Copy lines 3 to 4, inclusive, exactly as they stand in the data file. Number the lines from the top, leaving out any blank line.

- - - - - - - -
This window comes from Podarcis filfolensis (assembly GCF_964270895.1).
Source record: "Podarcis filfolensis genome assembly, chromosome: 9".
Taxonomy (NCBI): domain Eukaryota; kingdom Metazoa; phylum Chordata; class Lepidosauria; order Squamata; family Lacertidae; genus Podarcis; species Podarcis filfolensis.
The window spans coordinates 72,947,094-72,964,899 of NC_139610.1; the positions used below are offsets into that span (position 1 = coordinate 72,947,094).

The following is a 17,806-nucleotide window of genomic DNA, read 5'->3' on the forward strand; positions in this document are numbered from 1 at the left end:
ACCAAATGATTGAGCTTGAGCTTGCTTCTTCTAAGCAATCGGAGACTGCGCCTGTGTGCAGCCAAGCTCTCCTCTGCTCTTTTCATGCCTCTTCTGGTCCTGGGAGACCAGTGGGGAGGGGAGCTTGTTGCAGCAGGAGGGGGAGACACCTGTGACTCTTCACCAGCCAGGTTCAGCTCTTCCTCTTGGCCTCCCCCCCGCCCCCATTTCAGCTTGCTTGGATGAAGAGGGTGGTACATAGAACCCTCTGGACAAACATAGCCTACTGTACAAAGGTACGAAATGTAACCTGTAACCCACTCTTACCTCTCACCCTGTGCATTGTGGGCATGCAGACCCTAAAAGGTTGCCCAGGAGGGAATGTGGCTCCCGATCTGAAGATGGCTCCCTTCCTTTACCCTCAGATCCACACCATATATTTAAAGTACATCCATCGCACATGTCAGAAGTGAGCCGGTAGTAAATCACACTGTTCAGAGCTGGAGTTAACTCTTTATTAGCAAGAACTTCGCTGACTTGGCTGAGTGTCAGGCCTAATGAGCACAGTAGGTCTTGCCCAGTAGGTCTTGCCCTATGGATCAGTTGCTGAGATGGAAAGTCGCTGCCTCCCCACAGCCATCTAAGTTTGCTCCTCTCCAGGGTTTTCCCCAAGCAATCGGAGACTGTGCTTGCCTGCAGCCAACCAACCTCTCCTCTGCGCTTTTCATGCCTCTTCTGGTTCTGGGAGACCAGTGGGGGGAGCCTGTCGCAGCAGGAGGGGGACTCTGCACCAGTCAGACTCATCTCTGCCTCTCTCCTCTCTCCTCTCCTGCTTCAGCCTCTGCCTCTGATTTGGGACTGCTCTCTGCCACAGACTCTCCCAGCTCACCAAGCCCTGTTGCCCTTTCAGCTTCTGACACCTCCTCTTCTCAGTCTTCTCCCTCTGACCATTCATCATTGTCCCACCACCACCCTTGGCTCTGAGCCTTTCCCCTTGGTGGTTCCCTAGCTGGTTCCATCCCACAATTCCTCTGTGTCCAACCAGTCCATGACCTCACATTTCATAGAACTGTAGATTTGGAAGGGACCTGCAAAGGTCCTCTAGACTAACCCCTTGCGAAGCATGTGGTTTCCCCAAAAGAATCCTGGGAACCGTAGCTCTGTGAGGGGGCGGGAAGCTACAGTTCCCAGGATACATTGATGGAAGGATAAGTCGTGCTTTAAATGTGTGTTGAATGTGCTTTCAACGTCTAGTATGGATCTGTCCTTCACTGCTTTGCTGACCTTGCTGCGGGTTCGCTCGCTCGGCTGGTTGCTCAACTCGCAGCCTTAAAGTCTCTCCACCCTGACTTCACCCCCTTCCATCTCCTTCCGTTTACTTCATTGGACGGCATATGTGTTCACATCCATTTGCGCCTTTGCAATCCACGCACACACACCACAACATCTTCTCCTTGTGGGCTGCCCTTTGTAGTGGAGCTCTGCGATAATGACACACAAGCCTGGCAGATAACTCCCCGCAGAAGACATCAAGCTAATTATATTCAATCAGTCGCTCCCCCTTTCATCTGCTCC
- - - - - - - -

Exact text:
Taxonomy (NCBI): domain Eukaryota; kingdom Metazoa; phylum Chordata; class Lepidosauria; order Squamata; family Lacertidae; genus Podarcis; species Podarcis filfolensis.
The window spans coordinates 72,947,094-72,964,899 of NC_139610.1; the positions used below are offsets into that span (position 1 = coordinate 72,947,094).